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      OpenHardware Ultimaker For The Masses

      10/3
      The adventure continues. Changed to using a crane type lift for the Z axis. Had to mount it on one side instead of the customary rear. It uses the C-Beam concept - sort of. Also resized the frame, we are now at 16 1/2" wide, 17 1/2" deep, 16 1/2" tall with a 8x8x10 build area (51 linear inches)

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      10/2
      More changes. Graduated up to dual extrusion, adding an extra filament driver. Since design leaves no room for mounting two part cooling fans, I've mounted 50mm blower type fans to the rear panel that blow air through 4mmOD x 3mm ID PTEF tubes that direct air jets to each nozzle.

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      Made a few changes over the 10/30 weekend. Changed the 4 corner upright from 20x20 extrusions to 20x40. That gives added strength, but also allows for s installing a false front and back for traveling that will enclose front door hardware and the backside filament driver. I also changed from 12"x12" build bed to 8"x8". If build area height is extended to 18" high, printer will still be less than 61 linear inches for air check-in luggage. Also moved the motor for running the filament driver to the floor with the other motors (an advantage of having a pulley/belt reduction instead of gears)

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      This build is essentially a DIY Ultimaker. Like Ultimaker, it uses linear rods and bearings on the X & Y axis - for both linear motion and rotational motion. While an axis may be moving linearly on a rod, that same rod may also be rotating to drive the similar motion on the other axis. This setup eliminates any movement of both the X and Y motors to achieve X/Y travel. The design limits the moving parts to merely the extruder hot end, 2 linear rods and two linear bearings - the key behind why Ultimaker has the reputation of being the fastest printer in the Desktop Class.

      Linear bearings can be used for linear motion AND rotational motion. This design uses linear bearings for both linear and rotational motion - simultaneously. While an X carriage can be traveling linearly on it's linear rod, the same rod can also be turning, driving a belt to simultaneously move the Y carriage on it's linear rod.

      Unlike the Ultimaker, which uses a crane system for lifting the build plate, this design uses four 8MM Acme screws to lift the four corners. This design is easier for DIY construction, and is infinitely tunable for leveling the build plate with the extruder.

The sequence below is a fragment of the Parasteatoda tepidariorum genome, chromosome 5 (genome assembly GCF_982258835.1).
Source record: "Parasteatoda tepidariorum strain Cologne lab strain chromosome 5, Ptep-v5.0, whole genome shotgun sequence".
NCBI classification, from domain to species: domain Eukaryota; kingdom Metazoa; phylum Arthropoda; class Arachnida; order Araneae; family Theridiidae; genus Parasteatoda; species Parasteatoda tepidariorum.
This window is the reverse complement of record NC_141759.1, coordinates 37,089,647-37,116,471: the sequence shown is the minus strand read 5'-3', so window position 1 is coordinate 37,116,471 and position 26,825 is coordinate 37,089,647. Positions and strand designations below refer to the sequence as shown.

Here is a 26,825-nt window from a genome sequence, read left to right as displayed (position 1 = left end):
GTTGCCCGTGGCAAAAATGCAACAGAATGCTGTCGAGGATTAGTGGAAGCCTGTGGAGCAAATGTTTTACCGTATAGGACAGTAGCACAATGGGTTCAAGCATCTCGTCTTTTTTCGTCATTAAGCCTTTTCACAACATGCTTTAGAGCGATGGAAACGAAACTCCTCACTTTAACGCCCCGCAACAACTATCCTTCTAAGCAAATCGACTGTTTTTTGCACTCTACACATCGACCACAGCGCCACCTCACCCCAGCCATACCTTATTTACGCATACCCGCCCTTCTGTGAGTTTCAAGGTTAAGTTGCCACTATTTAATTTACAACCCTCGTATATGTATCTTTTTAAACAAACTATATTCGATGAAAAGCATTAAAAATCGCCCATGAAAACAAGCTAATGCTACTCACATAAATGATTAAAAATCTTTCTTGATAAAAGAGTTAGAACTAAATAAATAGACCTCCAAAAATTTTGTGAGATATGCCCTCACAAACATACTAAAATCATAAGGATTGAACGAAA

http://3dwrx.com/openbuilds/bibox/anim.gif is a gif animation (this forum does not allow animation gifs)

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      The left bottom motor runs a belt to the fuschia rod at the rear top. As that rod spins it drives two belts synced to the fuscia rod on the front. Those belts are also attached to the Y axis carriages so that this motor effectively moves the Y carriages along the yellow Y rods while rotating the fuscia X rods. LIkewise, the right rear motor can move the X carriage.

      One of the problems with making this design compact (height-wise) was placing both the X and Y rods on the same level, which also placed the drive belts for both on the same path crisscrossing each other. That was solved using 20 tooth pulleys on one axis and 32 tooth pulleys on the other. These are driven pairs so tooth size is irrelevant since both axis drive pulleys are on the respective motors.

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      The second secret to the Ultimaker's speed is the geared filament drivder mounted on the printer's rear panel. Ultimaker uses 3:1 gearing. I prefer aluminum pullys and belt for longer wear. My 50T:16T gearing produces 3.125:1 ratio. Below are pics of it's assembly


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      An SKP of the design can be downloaded http:///3dwrx.com/openbuilds/bibox/diy-ultimaker.skp

      This is a design in progress. Estimated BOM for building this DIY Ultimaker is less that $500 - a fraction of buying an actual Ultimaker with the same performance.
      Marco B, Mark Carew, Jessay and 5 others like this.
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